The now famous words supposedly uttered by H.M. Stanley when he finally found David Livingstone in Ujiji, Tanzania, after the latter had been out of contact with the Western world for many years. The year was 1871. David Livingstone was the first European to explore the Zambezi within the Livingstone vicinity. Now, Livingstone is a thriving tourist town in Zambia, where the Victoria Falls draw thousands of holidaymakers and dreamers from around the globe.
Livingstone was where we’d be staying for 2 weeks.
Crossing the border of Botswana into Zambia via Kazungula was a pleasant breeze. Holding a Malaysian passport, all I had to do was fill up a simple form which recorded the list of foreigners entering the country. It’s more like a guest list and the officers were polite throughout. I wonder now what would’ve been playing in their minds and I’m reminded again of that historical encounter between Mr. Stanley and Mr. Livingstone, the reply back to Mr. Stanley was, “Yes, and I feel thankful that I am here to welcome you.“ Wouldn’t that be a novelty.
The ferry should’ve cost us 2 Pulas each but nobody went around to ask for a fee. Kazungula is 60km from Livingstone and a group of cabbies wait outside the gate to take you to town. The normal rate is 150,000 Kwacha (USD30). We shared a taxi with Renee, whom we met and was coincidently staying at Jollyboys Camp that was earlier recommended by Lucky. Unfortunately it was full for the evening due to the Easter weekend so we stayed at the Comfort Inn in town. The owner was very friendly and the room was cheap but decent; a house converted into a guesthouse.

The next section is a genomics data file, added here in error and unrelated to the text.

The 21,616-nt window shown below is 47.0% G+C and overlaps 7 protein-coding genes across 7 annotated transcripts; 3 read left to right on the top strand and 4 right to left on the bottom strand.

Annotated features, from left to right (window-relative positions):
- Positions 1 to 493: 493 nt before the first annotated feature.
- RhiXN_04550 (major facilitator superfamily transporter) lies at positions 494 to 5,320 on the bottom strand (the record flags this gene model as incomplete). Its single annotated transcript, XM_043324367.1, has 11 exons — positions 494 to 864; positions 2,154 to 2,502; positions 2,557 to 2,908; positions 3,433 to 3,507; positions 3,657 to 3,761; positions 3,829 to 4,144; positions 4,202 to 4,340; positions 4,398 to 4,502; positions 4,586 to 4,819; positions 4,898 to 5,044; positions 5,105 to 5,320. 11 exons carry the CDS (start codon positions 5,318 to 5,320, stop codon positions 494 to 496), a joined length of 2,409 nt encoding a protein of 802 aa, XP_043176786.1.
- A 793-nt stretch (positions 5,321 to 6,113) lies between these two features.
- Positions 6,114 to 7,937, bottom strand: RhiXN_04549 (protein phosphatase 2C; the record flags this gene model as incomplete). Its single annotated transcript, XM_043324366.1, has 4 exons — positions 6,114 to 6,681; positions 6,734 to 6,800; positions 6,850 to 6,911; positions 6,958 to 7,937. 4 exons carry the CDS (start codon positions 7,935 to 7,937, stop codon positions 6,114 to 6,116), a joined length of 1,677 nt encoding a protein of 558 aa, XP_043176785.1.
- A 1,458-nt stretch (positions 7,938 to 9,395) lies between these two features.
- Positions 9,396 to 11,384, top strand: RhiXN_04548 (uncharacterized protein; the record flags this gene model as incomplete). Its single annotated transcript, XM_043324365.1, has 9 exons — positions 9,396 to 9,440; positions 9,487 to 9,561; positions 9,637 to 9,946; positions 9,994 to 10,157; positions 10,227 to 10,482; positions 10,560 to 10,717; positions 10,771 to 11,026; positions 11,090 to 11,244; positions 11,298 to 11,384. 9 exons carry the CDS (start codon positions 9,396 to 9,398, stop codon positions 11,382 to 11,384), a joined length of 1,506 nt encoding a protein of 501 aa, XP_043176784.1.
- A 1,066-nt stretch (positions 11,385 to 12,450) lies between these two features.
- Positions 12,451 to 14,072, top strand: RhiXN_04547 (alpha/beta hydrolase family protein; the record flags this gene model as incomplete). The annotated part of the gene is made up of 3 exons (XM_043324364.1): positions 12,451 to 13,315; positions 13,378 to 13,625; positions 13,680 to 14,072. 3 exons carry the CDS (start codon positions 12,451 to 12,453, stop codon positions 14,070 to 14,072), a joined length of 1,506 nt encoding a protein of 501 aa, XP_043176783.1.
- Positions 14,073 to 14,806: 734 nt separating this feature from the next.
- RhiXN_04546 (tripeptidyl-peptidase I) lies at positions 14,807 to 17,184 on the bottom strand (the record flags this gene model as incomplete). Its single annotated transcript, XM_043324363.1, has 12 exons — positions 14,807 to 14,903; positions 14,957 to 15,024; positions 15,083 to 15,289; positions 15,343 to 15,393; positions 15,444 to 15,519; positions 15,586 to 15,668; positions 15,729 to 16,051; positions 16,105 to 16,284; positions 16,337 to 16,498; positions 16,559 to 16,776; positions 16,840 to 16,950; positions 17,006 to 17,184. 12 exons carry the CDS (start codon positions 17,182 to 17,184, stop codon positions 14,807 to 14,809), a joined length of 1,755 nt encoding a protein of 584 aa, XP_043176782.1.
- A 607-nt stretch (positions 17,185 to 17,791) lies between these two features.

I have many good things to say about Jollyboys Camp. Although it’s a 15-minute walk from town compared to Jollyboys Hostel, it’s worth every penny you pay for the dorm rooms. At USD10/person/night, it’s very peaceful; it has clean ablution blocks, a kitchen, an amazing lounge area and restaurant where we caught a few minutes of the Royal Wedding, an internet cafe, a shop, a camp site, a swimming pool, a braai area, dorm blocks, individual rooms/cabins if you opt for that and best of all the surrounding greenery. Everybody’s friendly, from the front desk staff right to the maintenance staff. Highly, highly recommended. Our base in Livingstone established, we interacted and worked with the Kwenuha Women’s Centre, the Lubasi Home and the Youth Community Training Centre (YCTC).
The Jollyboys Camp in Livingstone, south of Zambia.
The good people at the Kwenuha Women’s Centre, one of the organizations we interacted with in Livingstone.
The one last splurge for us in Livingstone was to walk the cheetahs at the Mukuni Big 5 Safari. Cheesy as it sounds, I don’t think I’d ever relive the experience anytime soon and it was nothing short of extraordinary. The cheetah walks are USD85/person, you can get a good deal if you combine it with either the lion walk or elephant ride. I was thrilled just to have a chance to see a white lion cub.
Walking the cheetahs at the Mukuni Big 5 Safari.